Mbali Shamu, 18, who lives in a 2 roomed shack in Sebokeng with her mother, sister and grandmother, passed with seven distinctions and wants to be an actuary to help SA boost its economy.
Pretoria - The department of social development is seeking to scrap the means test for social grant beneficiaries who qualify for National Student Financial Aid Scheme (NSFAS).
Social Development Minister Bathabile Dlamini, said although this policy reform was still in its infant stages, it was aimed at allowing academically eligible social grant beneficiaries not to undergo a double means test for financial eligibility.
In addition, the ministers said her department along with the department of basic education and the South Africa Social Security Agency (Sassa), had signed an agreement aimed at improving the well-being of a child by tracking the extent to which financially-strapped children were accessing social protection services from government.
“This is made possible by using the identity number as a unique variable to any administrative data and matching various data systems in order to determine the extent to which children access services and interventions that government provides,” she explained on Tuesday.
These interventions included healthcare, education and social security services.
“In addition to the social assistance interventions, it is important that poor children are assisted to complete their basic schooling and funding their studies,’’ she said.
The department established an outreach project in October 2016 to reach a large number of poor and vulnerable matriuclants in a bid to assist them to apply for the NSFAS funding in the 2017 academic year.
Bridgette Masuku was one of the students who applied for funding.
Eighteen-year-old Masuku is one of four siblings in a family which has lost parents. She lives alone in a three-roomed shack, while her 10-year-old brother, is being cared for by their uncle.
She said her two older sisters live in their own homes, and that she has to take care of herself while she studies.
“I live alone. I cook for myself, clean up the house. I do everything. My mother passed away in 2007 when I was 8 years old and I don’t know my father. My grandmother is disabled, she is staying with her son, and there are children there, so then I decided to stay alone.”
Masuku obtained a Bachelor’s pass allowing her to study at any university in the country, but she said it was not easy to achieve these results.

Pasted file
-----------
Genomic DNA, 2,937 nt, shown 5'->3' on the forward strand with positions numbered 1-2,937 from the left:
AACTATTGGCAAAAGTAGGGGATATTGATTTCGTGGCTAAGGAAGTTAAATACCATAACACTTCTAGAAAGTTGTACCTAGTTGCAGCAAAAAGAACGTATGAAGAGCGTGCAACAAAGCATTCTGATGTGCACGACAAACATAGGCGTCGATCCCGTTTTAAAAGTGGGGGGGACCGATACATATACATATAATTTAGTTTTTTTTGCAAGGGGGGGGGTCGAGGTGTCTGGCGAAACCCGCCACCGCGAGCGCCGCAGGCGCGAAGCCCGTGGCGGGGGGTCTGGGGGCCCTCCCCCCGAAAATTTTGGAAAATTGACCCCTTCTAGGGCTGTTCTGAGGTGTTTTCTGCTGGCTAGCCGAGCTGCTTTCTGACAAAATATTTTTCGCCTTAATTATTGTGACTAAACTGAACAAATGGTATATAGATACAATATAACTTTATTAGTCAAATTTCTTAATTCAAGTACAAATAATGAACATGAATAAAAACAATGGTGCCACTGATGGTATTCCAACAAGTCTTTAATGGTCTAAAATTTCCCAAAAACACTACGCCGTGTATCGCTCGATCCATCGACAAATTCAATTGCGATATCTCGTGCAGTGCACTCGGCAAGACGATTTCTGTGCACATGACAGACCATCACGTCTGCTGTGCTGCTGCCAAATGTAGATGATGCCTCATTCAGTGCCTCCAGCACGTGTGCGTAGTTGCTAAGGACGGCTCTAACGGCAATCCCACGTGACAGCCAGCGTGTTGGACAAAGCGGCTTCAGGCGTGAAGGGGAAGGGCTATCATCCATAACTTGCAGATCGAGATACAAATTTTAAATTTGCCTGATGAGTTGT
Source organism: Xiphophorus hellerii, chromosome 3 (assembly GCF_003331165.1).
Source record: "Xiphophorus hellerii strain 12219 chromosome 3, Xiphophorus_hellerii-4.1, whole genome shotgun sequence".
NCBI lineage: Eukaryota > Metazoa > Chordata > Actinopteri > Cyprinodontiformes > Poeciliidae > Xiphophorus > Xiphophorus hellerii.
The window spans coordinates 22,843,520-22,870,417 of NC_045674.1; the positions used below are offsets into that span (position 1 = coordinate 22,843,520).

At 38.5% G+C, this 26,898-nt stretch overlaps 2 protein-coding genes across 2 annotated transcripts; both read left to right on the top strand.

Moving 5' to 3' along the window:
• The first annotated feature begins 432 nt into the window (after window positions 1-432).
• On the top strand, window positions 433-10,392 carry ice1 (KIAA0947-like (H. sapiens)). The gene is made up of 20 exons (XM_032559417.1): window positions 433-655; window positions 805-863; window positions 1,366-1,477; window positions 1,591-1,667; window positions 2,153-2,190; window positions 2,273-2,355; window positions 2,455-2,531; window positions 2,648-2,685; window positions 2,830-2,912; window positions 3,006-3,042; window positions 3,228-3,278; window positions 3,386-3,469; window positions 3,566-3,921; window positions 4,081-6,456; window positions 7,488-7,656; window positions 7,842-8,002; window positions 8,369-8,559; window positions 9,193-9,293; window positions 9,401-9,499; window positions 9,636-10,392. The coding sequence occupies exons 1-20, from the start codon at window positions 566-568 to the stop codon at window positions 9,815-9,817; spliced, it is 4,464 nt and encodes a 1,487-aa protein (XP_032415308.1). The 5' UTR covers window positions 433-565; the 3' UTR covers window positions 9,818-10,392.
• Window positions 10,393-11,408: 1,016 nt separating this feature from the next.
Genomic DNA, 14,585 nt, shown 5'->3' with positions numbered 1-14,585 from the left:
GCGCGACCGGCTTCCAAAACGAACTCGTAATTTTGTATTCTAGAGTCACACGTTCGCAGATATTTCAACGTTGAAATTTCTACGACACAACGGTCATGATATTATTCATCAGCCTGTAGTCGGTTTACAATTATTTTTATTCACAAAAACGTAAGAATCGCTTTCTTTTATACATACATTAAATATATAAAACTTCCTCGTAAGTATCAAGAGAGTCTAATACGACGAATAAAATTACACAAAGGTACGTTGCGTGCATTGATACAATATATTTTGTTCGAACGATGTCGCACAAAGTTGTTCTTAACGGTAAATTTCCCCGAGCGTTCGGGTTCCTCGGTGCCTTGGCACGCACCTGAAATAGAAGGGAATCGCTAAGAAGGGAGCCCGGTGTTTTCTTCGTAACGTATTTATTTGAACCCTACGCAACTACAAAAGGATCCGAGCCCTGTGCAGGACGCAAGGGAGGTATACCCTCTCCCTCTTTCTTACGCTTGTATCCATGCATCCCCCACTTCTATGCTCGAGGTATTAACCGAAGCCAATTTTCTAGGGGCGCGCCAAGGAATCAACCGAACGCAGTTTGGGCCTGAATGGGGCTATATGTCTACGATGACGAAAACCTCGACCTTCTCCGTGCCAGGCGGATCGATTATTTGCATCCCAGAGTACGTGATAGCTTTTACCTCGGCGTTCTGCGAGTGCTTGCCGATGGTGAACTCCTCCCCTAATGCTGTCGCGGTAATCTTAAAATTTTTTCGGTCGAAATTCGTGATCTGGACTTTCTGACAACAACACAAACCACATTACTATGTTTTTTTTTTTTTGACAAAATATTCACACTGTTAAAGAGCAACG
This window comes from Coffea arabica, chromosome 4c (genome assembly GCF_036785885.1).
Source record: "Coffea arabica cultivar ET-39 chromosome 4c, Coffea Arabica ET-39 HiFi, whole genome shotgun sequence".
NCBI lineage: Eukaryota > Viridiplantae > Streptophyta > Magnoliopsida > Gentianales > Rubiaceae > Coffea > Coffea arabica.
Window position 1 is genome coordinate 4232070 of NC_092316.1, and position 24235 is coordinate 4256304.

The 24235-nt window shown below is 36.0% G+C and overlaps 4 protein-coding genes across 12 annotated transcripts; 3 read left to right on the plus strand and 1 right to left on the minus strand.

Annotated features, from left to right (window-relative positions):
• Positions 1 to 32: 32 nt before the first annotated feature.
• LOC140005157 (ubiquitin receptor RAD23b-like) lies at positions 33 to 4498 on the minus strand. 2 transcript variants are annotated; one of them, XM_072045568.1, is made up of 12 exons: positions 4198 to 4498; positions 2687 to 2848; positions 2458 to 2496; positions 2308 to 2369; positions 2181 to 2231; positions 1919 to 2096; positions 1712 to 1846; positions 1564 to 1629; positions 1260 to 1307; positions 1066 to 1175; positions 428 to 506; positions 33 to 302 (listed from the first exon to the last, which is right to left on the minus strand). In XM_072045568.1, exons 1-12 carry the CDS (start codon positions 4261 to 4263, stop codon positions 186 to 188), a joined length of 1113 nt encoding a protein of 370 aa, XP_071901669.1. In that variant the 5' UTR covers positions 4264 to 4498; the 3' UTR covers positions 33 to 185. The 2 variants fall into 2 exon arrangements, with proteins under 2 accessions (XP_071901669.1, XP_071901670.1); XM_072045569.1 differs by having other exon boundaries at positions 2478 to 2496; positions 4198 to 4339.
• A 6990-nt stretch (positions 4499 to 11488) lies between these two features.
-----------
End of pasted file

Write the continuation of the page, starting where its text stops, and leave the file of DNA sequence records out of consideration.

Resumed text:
“It was very difficult; I did not believe in myself, I thought I would fail.”
But, the motivation of improving her little brother’s living conditions kept her going, she said.
Masuku plans on studying Journalism at the Tshwane University of Technology in Pretoria.
Another learner who performed better than she had anticipated was 18-year-old Mbali Shamu. She obtained distinctions in all seven of her subjects.
“At first I didn’t believe it because I was only hoping for two or three distinctions. It came as a shock and a surprise, but I am really grateful.
“I come from a family of four. My mother is not working and my grandmother is a domestic worker. We survive with our social grants, so it wasn’t easy.”
Shamu, who lives in Eatonside, Sebokeng, south of Gauteng, said she had to travel about 10km to school.
She lives in a two-roomed shack with her family which often made it difficult to study.
“I have a 2-year-old sister and we have to share the space. You can imagine the four of us: My mom wanted to cook and I wanted to study, it was very difficult. But with the help from Isibindi and my mentor, I managed to pass and do well.”
Isibindi is the department's programme which helps Grade 12 learners who come from youth or child-headed households by relieving them from responsibilities by assigning child and youth care workers to help them with their school work at their 300 sites across the country.
Shamu said she lived in a neighbourhood known for its high levels of crime and high teenage pregnancy rates.
“I was motivated by my surroundings and my background. I wanted to be a good example to my peers and other children that are younger than me. I wanted to be different and I wanted to be an inspiration to others.”
She had initially wanted to study medicine but has since changed her mind and decided to pursue actuarial science at the University of Witwatersrand.
“I want to show other young black children that being a doctor is not the limit, you can do better than being a doctor because we have this mentality that if you have succeeded as a black child, you are a doctor. But then I wanted to show them that you can do more than just being a doctor.
“Actuaries use mathematics to predict future risk in the economy. So I would like to use my skills as an actuary to help develop the economy of the country so that it can compete better with the other countries.”
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